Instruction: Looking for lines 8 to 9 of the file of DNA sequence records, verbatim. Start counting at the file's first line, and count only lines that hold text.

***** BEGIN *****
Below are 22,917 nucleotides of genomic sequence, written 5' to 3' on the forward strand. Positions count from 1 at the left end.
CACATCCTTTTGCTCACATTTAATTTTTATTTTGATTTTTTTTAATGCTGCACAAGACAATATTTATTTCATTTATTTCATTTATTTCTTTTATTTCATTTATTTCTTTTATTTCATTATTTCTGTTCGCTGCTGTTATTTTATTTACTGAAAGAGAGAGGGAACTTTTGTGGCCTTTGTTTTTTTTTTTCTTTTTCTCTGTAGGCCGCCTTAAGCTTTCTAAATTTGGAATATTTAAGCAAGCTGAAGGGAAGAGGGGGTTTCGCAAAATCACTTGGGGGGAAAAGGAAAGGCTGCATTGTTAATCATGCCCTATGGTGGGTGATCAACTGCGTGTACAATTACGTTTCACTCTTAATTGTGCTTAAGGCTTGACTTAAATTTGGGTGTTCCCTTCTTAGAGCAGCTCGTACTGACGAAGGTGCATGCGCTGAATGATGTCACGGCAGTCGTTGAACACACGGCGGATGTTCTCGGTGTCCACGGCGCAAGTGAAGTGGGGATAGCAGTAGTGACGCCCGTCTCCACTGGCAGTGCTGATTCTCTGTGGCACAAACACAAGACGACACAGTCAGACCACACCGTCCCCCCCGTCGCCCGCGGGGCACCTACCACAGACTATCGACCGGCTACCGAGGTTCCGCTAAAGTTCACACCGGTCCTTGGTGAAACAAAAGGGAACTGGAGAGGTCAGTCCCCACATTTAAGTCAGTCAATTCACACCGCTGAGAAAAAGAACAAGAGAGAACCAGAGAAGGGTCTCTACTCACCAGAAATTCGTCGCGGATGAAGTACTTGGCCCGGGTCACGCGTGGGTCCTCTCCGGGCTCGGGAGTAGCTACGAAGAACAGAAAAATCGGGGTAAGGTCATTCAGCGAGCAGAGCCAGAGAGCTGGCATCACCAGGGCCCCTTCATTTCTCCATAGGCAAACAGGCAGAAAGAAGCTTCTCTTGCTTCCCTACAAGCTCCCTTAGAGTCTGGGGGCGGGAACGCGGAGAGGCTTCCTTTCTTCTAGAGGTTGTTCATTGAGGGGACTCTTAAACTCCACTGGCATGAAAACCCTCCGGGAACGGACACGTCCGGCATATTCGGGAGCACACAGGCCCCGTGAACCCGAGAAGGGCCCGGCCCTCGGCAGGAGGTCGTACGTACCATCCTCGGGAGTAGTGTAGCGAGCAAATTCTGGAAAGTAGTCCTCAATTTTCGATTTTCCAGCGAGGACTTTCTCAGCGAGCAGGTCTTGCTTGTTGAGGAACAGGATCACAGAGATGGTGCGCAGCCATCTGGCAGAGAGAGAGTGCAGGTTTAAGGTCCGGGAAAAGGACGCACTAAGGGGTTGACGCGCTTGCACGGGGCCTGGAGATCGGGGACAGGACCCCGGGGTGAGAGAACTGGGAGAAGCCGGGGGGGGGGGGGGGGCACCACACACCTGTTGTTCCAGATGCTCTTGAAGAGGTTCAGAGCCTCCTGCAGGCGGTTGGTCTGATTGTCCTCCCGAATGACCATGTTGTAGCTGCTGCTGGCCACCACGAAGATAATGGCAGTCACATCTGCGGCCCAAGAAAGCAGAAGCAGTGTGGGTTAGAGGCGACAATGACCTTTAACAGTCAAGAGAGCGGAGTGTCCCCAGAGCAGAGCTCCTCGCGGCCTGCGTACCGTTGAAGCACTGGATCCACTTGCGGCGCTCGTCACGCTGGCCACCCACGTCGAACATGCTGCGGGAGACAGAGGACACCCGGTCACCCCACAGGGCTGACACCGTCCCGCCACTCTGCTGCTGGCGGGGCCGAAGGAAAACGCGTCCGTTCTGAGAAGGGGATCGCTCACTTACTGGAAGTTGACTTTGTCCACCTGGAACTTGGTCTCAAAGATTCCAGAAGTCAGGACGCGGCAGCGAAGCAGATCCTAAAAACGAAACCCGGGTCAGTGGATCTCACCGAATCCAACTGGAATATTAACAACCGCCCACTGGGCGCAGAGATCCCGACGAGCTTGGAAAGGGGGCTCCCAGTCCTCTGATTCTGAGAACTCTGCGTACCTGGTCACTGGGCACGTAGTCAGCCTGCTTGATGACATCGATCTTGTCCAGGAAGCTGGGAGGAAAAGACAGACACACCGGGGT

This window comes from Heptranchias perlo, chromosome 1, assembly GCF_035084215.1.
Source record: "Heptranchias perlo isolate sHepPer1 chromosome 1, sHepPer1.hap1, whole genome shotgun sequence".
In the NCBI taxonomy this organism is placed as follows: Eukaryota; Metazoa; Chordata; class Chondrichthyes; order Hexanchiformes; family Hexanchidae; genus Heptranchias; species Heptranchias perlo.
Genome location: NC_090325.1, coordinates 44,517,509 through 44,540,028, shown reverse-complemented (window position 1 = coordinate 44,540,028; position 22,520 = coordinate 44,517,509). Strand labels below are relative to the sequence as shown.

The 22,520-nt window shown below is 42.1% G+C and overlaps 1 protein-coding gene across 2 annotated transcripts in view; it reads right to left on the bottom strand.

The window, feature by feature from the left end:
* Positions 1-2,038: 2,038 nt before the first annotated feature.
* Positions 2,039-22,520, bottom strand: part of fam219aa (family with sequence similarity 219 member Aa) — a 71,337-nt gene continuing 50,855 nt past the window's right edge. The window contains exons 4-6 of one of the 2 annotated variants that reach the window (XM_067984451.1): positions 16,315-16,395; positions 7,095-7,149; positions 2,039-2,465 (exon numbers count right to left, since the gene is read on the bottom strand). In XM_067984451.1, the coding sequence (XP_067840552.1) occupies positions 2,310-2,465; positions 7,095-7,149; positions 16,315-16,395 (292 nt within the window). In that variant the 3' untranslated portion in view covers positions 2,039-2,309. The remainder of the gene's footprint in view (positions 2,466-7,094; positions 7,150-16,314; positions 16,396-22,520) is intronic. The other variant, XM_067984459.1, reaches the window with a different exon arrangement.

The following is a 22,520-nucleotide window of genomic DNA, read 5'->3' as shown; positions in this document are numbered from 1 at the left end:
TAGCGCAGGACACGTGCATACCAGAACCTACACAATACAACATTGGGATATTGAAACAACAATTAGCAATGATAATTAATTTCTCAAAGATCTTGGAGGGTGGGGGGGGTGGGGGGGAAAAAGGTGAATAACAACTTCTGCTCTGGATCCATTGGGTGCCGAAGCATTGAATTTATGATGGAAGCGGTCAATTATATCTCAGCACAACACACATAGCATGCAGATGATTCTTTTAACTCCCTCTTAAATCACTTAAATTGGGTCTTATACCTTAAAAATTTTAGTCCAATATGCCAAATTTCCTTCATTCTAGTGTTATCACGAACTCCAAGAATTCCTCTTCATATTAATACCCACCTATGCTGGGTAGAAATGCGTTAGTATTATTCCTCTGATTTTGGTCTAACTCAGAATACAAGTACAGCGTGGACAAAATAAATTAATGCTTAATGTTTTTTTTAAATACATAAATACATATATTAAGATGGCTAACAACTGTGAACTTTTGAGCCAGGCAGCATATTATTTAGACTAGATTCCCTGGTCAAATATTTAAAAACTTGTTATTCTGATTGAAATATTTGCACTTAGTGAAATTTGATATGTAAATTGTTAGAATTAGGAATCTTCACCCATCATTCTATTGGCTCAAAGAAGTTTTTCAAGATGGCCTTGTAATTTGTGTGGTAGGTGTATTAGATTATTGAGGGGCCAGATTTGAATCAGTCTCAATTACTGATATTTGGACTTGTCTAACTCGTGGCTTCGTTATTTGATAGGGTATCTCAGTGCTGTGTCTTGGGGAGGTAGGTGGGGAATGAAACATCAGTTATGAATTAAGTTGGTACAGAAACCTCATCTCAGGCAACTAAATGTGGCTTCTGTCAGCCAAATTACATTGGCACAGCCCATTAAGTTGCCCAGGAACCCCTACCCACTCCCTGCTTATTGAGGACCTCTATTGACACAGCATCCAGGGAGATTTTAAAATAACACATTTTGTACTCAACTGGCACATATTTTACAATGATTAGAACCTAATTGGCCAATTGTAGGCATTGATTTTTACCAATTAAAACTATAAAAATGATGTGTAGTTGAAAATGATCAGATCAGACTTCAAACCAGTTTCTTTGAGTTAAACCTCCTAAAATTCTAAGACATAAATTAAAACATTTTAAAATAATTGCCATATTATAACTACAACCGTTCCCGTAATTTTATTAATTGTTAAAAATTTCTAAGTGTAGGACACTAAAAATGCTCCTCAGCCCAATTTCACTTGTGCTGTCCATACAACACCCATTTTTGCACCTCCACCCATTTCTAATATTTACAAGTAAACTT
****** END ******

The window, feature by feature from the left end:
* Positions 1-2,038: 2,038 nt before the first annotated feature.